RELIEF TRIP | Glencoe synagogue's visit gives members rare glimpse of
how Cubans live
April 30, 2008
BY LORI RACKL Staff Reporterfirstname.lastname@example.org
With a suitcase full of drugs, Sue Yellen left her Chicago home and
headed for Miami.
Her final destination: Cuba, the forbidden fruit on Americans' travel
menu. For decades, the United States government hasn't allowed residents
to visit this Communist-controlled island 90 miles off the coast of
Florida. (Technically, traveling to Cuba isn't illegal for Americans,
but spending money there is a no-no, according to the Trading with the
Exceptions are made for a tiny segment of Americans, such as those
traveling on approved humanitarian missions. That was Yellen's ticket in.
She and her aunt Sue Kahn of Highland Park joined 22 other Americans on
a week-long relief trip in March organized by their family's synagogue,
Am Shalom, in north suburban Glencoe. An avid traveler and Spanish
speaker, Yellen had long been fascinated by Cuba. So when her aunt
suggested they go (and offered to pay the $3,500-a-person cost), Yellen
jumped at the chance.
"There's a certain allure and romanticism attached to Cuba," said
Yellen, wife of Larry Yellen, WFLD-Channel 32 investigative reporter and
legal analyst. "But my main goal in going was to help people. They've
struggled a lot after the collapse of the Soviet Union, when the
subsidies stopped coming in. They really need medicine, clothing, soap
-- basic things to survive."
One of the requirements for going on the Am Shalom trip included
bringing at least 15 pounds of supplies that would be donated to a
couple of synagogues in Havana and Santiago del Cuba and then
distributed to the community.
Prescription drugs -- especially antibiotics -- are in high demand.
Yellen hit up everyone she knew for donations. Her doctors gave her free
samples. Friends kicked in half-empty bottles of pills. She collected
syringes for diabetics, Band-Aids, vitamins, old eyeglasses. She even
brought a wheelchair and walker.
"When we got to the synagogue in Santiago del Cuba, we asked if they
needed a wheelchair," Yellen said. "The head of the congregation started
crying. She said there was a man who just had a stroke and couldn't walk
Yellen's group spent most of its time in Havana, where the streets are
full of impeccably maintained American cars from the 1940s and '50s, and
a lot of money has gone into restoring baroque and neoclassical
buildings to their original splendor.
While visitors to tourist-heavy Old Havana will wander past blocks of
meticulously renovated, colorful facades, signs of extreme poverty are
never far away.
"You might see a beautifully restored building right next to one that's
crumbling, with peeling paint and laundry hanging off the balcony,"
Yellen said. "Some people were living in terrible conditions."
Comfortable hotels and lobster dinners aren't out of reach for most
European and Canadian tourists, who exchange their foreign money for a
different form of currency than the less valuable pesos most Cubans get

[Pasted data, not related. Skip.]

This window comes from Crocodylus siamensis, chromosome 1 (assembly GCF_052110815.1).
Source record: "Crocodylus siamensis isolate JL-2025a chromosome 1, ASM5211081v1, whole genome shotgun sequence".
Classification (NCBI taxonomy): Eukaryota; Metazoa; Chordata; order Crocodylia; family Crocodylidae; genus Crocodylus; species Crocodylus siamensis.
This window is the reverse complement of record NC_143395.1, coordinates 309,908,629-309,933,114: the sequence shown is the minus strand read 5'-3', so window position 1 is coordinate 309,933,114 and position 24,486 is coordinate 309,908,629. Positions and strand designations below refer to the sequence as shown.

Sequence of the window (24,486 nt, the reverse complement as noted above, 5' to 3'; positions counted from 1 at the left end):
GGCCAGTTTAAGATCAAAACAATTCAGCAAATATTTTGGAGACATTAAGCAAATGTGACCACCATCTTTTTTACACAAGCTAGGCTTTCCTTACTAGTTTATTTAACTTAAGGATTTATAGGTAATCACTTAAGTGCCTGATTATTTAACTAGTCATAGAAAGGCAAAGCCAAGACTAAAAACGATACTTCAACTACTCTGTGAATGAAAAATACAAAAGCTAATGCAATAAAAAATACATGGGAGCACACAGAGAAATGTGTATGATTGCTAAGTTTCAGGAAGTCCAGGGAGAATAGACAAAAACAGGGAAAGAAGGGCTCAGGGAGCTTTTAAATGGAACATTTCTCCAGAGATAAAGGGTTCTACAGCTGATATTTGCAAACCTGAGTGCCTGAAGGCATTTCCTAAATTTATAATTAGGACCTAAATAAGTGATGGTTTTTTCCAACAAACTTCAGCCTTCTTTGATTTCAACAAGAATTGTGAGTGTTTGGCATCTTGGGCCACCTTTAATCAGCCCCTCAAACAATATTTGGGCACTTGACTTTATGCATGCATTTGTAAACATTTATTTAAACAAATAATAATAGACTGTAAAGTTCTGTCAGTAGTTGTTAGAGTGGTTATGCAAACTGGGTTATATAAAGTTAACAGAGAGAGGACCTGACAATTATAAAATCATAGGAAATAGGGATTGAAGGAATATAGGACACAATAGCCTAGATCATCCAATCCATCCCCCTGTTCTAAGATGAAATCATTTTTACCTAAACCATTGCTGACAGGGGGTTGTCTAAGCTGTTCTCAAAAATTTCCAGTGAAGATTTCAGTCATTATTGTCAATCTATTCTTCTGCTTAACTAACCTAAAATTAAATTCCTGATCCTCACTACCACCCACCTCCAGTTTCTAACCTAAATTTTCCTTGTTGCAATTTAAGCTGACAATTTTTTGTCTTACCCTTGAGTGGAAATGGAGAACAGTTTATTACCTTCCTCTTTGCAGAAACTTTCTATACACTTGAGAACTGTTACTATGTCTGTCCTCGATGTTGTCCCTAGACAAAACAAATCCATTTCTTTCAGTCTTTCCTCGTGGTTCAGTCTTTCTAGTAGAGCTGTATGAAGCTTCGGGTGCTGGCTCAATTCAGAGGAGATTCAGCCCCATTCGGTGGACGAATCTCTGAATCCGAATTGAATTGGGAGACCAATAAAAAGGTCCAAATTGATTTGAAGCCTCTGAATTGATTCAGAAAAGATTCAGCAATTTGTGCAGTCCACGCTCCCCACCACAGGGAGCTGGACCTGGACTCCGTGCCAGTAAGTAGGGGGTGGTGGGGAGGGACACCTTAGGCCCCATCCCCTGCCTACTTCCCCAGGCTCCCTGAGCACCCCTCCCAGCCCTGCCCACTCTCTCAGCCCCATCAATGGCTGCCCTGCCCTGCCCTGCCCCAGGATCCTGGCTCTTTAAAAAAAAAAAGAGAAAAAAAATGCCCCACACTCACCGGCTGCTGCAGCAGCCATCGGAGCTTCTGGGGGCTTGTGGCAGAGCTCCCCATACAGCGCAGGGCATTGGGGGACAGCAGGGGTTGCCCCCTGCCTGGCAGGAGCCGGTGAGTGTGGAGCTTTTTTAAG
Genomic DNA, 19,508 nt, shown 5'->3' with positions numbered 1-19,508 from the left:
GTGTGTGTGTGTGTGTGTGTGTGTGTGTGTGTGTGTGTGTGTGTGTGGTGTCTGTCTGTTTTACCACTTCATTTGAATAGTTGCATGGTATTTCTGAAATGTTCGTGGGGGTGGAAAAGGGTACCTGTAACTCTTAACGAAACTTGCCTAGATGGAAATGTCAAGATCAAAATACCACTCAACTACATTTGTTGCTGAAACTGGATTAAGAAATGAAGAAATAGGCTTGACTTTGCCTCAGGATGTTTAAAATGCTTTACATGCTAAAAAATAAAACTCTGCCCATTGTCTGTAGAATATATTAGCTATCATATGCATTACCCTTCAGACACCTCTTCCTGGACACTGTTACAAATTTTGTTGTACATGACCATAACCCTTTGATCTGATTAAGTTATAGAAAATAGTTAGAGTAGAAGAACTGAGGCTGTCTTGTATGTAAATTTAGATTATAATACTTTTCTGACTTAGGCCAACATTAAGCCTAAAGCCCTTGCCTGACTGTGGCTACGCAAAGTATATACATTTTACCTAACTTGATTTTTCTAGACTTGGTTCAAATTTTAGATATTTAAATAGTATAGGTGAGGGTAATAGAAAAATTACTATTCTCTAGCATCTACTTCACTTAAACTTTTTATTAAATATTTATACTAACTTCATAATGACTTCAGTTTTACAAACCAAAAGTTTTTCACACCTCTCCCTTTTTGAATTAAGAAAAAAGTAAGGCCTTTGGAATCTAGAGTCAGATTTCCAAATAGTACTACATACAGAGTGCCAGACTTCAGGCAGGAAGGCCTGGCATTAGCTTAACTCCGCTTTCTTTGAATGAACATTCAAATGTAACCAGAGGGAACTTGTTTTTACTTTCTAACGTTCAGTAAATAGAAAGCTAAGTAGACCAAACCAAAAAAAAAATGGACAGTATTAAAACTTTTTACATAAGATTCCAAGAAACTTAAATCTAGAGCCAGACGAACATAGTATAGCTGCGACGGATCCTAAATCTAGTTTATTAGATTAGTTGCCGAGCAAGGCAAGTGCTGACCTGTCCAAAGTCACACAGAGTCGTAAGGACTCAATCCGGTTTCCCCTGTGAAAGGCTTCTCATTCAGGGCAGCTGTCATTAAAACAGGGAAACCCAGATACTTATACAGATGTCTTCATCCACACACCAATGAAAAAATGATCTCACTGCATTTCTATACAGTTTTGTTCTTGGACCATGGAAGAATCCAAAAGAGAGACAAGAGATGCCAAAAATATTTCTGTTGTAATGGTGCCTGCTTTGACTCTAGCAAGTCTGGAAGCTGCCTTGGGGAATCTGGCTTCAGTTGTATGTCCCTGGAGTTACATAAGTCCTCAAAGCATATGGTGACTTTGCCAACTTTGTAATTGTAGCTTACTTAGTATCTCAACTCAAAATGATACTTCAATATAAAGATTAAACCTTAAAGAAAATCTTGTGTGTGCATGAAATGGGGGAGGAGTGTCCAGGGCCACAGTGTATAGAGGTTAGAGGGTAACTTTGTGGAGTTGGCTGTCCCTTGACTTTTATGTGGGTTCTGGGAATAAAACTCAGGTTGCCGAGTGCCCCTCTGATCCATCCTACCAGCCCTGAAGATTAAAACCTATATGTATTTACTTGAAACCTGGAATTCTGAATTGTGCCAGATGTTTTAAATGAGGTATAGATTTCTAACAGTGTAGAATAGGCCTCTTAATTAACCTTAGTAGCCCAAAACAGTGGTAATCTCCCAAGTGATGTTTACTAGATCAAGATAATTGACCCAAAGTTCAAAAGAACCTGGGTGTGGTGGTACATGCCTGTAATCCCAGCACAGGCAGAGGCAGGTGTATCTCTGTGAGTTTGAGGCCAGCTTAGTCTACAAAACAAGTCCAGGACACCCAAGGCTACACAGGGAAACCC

paid. Locals, on the other hand, often find the shelves empty when they
go to collect their monthly ration of rice and other goods. For years,
Cubans haven't even been allowed to stay at hotels in their own country.
Fidel Castro's brother Raul lifted that government ban last month, but
it isn't likely to make much difference. Few Cubans can afford a hotel stay.
Given the stark delineation between the haves (tourists) and have nots
(locals), it's not surprising that visitors frequently get approached by
people looking for handouts. A lot of these requests aren't for money;
they're for something specific.
"One man asked for diapers," Yellen said. "A lot of older women asked
for lipstick. One lady asked me to buy pizza for her little girl."
Yellen said she never felt threatened by any of this, and she was
usually happy to give them a little something because they often came
across as warm and friendly. When Yellen helped a woman collecting empty
plastic water bottles, "she started serenading me," Yellen said. "That
was her gift to me. It was one of the most touching moments I had."
The trip had no shortage of poignant moments, especially at the three
synagogues the group visited.
Before Fidel Castro took over in 1959, an estimated 15,000 to 20,000
Jews called Cuba home. When the government started confiscating
businesses, the vast majority of them fled, Yellen said. The Jewish
population these days is about one-tenth of what it was before the
"There isn't even a rabbi on the island," Yellen said. "Our rabbi held a
short service and said some prayers. It was a big deal for them to have
a real rabbi there."
One thing that wasn't a big deal was Yellen's American nationality.
"Our Cuban guide told us, 'When you meet people, don't lie and say
you're Canadian. Tell them you're American. They understand politics are
politics and people are people.' I never had anybody scowl or have an
unfriendly reaction when I said I was American," she said.
The people may have been friendly, but the billboards weren't.
"You saw pictures of Fidel everywhere and a lot of anti-American
sentiment on official signs," she said. "In the Museum of the
Revolution, they had George Bush Sr. and Reagan caricatures that said
something like, 'Thank you, imbeciles, for helping the revolution.' They
had it in English, too, to make sure everyone could read it."
Yellen expects that one day, the country will no longer be off limits to
American tourists. She's just thankful she got to see it before that
"But I could never go there for a sunny beach vacation like so many
people from other countries do," she said. "It would feel too decadent
after we saw how people are really living, how much they're struggling.
I couldn't go back as a regular tourist."
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